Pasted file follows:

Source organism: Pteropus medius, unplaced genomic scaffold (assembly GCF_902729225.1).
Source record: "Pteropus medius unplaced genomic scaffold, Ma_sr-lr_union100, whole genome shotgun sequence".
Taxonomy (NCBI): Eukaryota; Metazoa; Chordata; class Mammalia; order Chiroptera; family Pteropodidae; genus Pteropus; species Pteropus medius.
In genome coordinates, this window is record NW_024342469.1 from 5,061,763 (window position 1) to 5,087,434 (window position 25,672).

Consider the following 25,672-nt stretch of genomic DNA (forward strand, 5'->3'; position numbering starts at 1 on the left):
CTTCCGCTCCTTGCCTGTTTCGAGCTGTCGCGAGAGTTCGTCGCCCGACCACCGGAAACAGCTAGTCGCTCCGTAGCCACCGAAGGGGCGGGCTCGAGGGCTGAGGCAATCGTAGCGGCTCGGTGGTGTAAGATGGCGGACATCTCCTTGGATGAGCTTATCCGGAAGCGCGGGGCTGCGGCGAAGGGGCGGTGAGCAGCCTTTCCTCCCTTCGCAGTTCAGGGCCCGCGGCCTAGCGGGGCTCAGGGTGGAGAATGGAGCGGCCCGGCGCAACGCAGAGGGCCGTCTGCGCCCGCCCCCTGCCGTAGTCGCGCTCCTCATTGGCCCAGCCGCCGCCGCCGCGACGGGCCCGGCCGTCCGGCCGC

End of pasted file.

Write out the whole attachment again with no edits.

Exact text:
Source organism: Pteropus medius, unplaced genomic scaffold (assembly GCF_902729225.1).
Source record: "Pteropus medius unplaced genomic scaffold, Ma_sr-lr_union100, whole genome shotgun sequence".
Taxonomy (NCBI): Eukaryota; Metazoa; Chordata; class Mammalia; order Chiroptera; family Pteropodidae; genus Pteropus; species Pteropus medius.
In genome coordinates, this window is record NW_024342469.1 from 5,061,763 (window position 1) to 5,087,434 (window position 25,672).

Consider the following 25,672-nt stretch of genomic DNA (forward strand, 5'->3'; position numbering starts at 1 on the left):
CTTCCGCTCCTTGCCTGTTTCGAGCTGTCGCGAGAGTTCGTCGCCCGACCACCGGAAACAGCTAGTCGCTCCGTAGCCACCGAAGGGGCGGGCTCGAGGGCTGAGGCAATCGTAGCGGCTCGGTGGTGTAAGATGGCGGACATCTCCTTGGATGAGCTTATCCGGAAGCGCGGGGCTGCGGCGAAGGGGCGGTGAGCAGCCTTTCCTCCCTTCGCAGTTCAGGGCCCGCGGCCTAGCGGGGCTCAGGGTGGAGAATGGAGCGGCCCGGCGCAACGCAGAGGGCCGTCTGCGCCCGCCCCCTGCCGTAGTCGCGCTCCTCATTGGCCCAGCCGCCGCCGCCGCGACGGGCCCGGCCGTCCGGCCGC